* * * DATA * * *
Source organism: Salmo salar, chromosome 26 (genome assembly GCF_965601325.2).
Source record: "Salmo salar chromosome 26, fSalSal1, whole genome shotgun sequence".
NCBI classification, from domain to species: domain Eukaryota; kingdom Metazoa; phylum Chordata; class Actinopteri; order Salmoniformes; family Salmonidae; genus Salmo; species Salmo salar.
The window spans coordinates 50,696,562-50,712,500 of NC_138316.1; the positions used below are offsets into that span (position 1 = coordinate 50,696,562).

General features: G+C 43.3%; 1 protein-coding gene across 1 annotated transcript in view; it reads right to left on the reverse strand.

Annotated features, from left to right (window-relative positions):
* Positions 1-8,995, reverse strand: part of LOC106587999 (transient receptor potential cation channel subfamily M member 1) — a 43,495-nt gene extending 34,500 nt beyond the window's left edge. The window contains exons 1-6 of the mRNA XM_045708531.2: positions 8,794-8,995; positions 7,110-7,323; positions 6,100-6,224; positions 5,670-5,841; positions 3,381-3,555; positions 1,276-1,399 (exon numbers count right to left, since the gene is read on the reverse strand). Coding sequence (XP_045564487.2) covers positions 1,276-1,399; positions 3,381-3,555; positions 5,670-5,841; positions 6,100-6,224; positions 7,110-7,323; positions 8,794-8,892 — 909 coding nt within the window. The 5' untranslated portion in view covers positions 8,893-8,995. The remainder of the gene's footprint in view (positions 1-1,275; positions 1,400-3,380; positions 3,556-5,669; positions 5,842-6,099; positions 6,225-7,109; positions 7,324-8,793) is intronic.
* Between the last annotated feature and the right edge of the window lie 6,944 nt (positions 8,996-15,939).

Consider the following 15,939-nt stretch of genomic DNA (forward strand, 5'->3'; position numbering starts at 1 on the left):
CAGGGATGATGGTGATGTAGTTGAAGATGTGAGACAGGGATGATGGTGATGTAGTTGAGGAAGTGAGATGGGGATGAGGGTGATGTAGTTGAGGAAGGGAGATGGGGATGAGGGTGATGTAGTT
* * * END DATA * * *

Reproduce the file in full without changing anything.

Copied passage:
Source organism: Salmo salar, chromosome 26 (genome assembly GCF_965601325.2).
Source record: "Salmo salar chromosome 26, fSalSal1, whole genome shotgun sequence".
NCBI classification, from domain to species: domain Eukaryota; kingdom Metazoa; phylum Chordata; class Actinopteri; order Salmoniformes; family Salmonidae; genus Salmo; species Salmo salar.
The window spans coordinates 50,696,562-50,712,500 of NC_138316.1; the positions used below are offsets into that span (position 1 = coordinate 50,696,562).

General features: G+C 43.3%; 1 protein-coding gene across 1 annotated transcript in view; it reads right to left on the reverse strand.

Annotated features, from left to right (window-relative positions):
* Positions 1-8,995, reverse strand: part of LOC106587999 (transient receptor potential cation channel subfamily M member 1) — a 43,495-nt gene extending 34,500 nt beyond the window's left edge. The window contains exons 1-6 of the mRNA XM_045708531.2: positions 8,794-8,995; positions 7,110-7,323; positions 6,100-6,224; positions 5,670-5,841; positions 3,381-3,555; positions 1,276-1,399 (exon numbers count right to left, since the gene is read on the reverse strand). Coding sequence (XP_045564487.2) covers positions 1,276-1,399; positions 3,381-3,555; positions 5,670-5,841; positions 6,100-6,224; positions 7,110-7,323; positions 8,794-8,892 — 909 coding nt within the window. The 5' untranslated portion in view covers positions 8,893-8,995. The remainder of the gene's footprint in view (positions 1-1,275; positions 1,400-3,380; positions 3,556-5,669; positions 5,842-6,099; positions 6,225-7,109; positions 7,324-8,793) is intronic.
* Between the last annotated feature and the right edge of the window lie 6,944 nt (positions 8,996-15,939).

Consider the following 15,939-nt stretch of genomic DNA (forward strand, 5'->3'; position numbering starts at 1 on the left):
CAGGGATGATGGTGATGTAGTTGAAGATGTGAGACAGGGATGATGGTGATGTAGTTGAGGAAGTGAGATGGGGATGAGGGTGATGTAGTTGAGGAAGGGAGATGGGGATGAGGGTGATGTAGTT